Face to face with the public

There are added strains when bereaved people work with others who are physically or mentally ill, or when they support people with emotional difficulties. A newly bereaved person is emotionally vulnerable and the problems of others weigh heavily on them, accentuating their grief and perhaps having an impact on their work for a time. Alternatively, the concerns articulated by a patient or client can sometimes seem unimportant in relation to the bereaved person's loss.

What the bereaved person can do

It can be helpful to discuss your limits and concerns with your employer, perhaps arriving at a compromise whereby you work a few hours a day when you first return to the workplace. If you are grieving, you may be dreading the thought of returning to the workplace for several reasons:

  • Seeing co-workers for the first time exposes you to "I'm so sorry" comments, and they remind you of your loss. As difficult as these expressions of sympathy may be to hear, they can be better than no acknowledgement at all. A simple "thank you" is all the response that is necessary. You do not owe anyone a story you do not wish to share.
  • You may have a high-pressure job with many deadlines and little room for mistakes. You have probably noticed that it is hard to concentrate and retain information in your grief. You may be easily distracted, and errors can occur. It is useful to check everything twice, or ask a co-worker or supervisor to review what you have done. Let your co-workers or supervisor know how difficult things seem at this time and where you need their help.
  • You may worry about emotionally breaking down in front of colleagues or in the middle of an important meeting. This can happen, but many people will understand if they know what has occurred in your life. If you need to excuse yourself, do so.

Before returning to work, try some of the following:

  • Be sure your workplace knows something about what has happened. Give them as much information as you are comfortable sharing. If people ask too many questions, let them know you are not comfortable going into it right now. Perhaps allow one key person to have enough information to keep speculation at a minimum. Keep him or her informed about funeral arrangements, time away from work, and how you are doing.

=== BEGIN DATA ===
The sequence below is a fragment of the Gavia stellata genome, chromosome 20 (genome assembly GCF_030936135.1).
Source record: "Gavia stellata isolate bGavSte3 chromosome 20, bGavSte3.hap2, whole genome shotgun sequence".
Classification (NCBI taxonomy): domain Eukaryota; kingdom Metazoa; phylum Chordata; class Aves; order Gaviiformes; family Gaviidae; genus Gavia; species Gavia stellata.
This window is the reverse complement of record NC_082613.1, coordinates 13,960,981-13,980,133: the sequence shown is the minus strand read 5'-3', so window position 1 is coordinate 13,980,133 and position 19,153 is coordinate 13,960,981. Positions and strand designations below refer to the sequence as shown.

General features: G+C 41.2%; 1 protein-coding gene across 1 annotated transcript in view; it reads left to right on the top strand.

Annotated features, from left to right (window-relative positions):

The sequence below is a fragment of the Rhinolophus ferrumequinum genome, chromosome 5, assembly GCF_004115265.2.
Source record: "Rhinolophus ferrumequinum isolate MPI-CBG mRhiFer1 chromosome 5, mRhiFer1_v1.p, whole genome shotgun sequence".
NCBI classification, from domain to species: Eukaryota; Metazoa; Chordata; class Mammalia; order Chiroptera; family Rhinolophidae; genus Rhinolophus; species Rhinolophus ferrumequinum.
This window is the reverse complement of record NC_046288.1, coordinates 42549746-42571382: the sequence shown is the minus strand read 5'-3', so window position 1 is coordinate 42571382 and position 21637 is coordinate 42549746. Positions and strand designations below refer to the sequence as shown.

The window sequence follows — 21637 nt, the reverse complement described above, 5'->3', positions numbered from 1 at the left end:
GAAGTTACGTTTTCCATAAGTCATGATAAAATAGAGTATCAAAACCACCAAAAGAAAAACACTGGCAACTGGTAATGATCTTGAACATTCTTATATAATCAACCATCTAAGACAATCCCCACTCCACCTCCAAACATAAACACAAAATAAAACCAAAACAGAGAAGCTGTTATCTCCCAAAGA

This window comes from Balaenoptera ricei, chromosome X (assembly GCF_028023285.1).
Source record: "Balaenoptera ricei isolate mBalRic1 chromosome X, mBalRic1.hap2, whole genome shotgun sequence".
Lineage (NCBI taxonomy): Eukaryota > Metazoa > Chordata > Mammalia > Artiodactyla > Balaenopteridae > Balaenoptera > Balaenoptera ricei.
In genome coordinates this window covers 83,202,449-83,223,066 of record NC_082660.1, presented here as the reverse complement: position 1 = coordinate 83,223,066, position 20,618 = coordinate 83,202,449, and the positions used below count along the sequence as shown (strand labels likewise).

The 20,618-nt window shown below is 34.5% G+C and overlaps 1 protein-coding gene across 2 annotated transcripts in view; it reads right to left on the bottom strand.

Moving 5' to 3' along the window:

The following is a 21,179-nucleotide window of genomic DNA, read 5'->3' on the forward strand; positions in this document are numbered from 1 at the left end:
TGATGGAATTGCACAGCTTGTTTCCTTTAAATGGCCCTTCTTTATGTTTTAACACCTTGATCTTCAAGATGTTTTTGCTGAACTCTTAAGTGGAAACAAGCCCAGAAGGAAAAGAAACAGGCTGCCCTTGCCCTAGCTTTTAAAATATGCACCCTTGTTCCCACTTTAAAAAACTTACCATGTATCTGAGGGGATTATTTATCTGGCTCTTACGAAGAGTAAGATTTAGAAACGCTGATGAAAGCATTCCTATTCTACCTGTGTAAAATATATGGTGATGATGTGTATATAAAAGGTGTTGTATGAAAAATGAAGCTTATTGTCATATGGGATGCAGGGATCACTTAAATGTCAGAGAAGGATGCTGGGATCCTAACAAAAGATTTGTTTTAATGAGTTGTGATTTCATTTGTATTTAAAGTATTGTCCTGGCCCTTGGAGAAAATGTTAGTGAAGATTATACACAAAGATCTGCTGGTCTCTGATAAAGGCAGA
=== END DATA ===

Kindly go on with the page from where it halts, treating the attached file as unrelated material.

• Let your office know if you want to be included in regular e-mail correspondence so you can be kept updated on what is happening.
  • You might arrange to go into the office to meet co-workers for lunch, getting past the first encounters. It can make it easier to go back to work at a later date.
  • Consider returning for half-days for a week or so, easing your way back into the normal routine.
  • Encourage your co-workers to learn more about grief so they can better understand what you are going through. Let them know what is helpful to you when you are having a particularly hard day: allowing you to have some alone time, making you a cup of coffee, or going for a short walk. The more they know what they can do for you, the more comfortable they will be with your grief and the more comfortable you will be in their presence.
  • Keep good communication going. Set up regular meetings with your supervisor, colleagues or employees to talk about what is happening. Ask for feedback. Good, clear communication will discourage unhelpful chatter.
  • You may need help with certain projects or deadlines. Identify those who you feel able to speak with and ask them for assistance when you need it.

Thinking ahead will make your return to work easier and less painful. Recovering from the suicide of a loved one is a slow process and getting back into a routine can be an important step in the journey.

Adapted from The American Hospice Foundation, The Bereaved Employee: Returning to Work by Helen Fitzgerald and Anglicare's Living Beyond Suicide brochure, Helping an Employee Return to Work.